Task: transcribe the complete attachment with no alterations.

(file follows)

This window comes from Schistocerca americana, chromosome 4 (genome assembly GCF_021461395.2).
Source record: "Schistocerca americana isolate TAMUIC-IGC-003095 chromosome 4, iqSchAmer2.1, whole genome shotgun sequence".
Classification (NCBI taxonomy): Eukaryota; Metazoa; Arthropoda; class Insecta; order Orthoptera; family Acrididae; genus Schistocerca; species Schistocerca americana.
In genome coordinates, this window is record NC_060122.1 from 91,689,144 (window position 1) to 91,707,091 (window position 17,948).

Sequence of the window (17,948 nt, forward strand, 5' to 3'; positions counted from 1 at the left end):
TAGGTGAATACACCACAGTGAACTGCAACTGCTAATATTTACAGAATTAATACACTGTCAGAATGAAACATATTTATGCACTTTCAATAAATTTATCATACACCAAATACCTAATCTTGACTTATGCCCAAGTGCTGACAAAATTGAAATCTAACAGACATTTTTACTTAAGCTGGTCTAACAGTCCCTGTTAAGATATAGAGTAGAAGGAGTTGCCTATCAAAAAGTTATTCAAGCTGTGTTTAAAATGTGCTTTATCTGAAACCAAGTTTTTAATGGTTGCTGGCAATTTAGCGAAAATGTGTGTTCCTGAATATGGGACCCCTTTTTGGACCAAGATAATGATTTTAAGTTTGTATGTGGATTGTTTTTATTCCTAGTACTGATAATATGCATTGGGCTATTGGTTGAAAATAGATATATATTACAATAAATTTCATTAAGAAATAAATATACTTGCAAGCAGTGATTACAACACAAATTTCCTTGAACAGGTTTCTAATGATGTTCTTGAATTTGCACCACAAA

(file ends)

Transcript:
This window comes from Schistocerca americana, chromosome 4 (genome assembly GCF_021461395.2).
Source record: "Schistocerca americana isolate TAMUIC-IGC-003095 chromosome 4, iqSchAmer2.1, whole genome shotgun sequence".
Classification (NCBI taxonomy): Eukaryota; Metazoa; Arthropoda; class Insecta; order Orthoptera; family Acrididae; genus Schistocerca; species Schistocerca americana.
In genome coordinates, this window is record NC_060122.1 from 91,689,144 (window position 1) to 91,707,091 (window position 17,948).

Sequence of the window (17,948 nt, forward strand, 5' to 3'; positions counted from 1 at the left end):
TAGGTGAATACACCACAGTGAACTGCAACTGCTAATATTTACAGAATTAATACACTGTCAGAATGAAACATATTTATGCACTTTCAATAAATTTATCATACACCAAATACCTAATCTTGACTTATGCCCAAGTGCTGACAAAATTGAAATCTAACAGACATTTTTACTTAAGCTGGTCTAACAGTCCCTGTTAAGATATAGAGTAGAAGGAGTTGCCTATCAAAAAGTTATTCAAGCTGTGTTTAAAATGTGCTTTATCTGAAACCAAGTTTTTAATGGTTGCTGGCAATTTAGCGAAAATGTGTGTTCCTGAATATGGGACCCCTTTTTGGACCAAGATAATGATTTTAAGTTTGTATGTGGATTGTTTTTATTCCTAGTACTGATAATATGCATTGGGCTATTGGTTGAAAATAGATATATATTACAATAAATTTCATTAAGAAATAAATATACTTGCAAGCAGTGATTACAACACAAATTTCCTTGAACAGGTTTCTAATGATGTTCTTGAATTTGCACCACAAA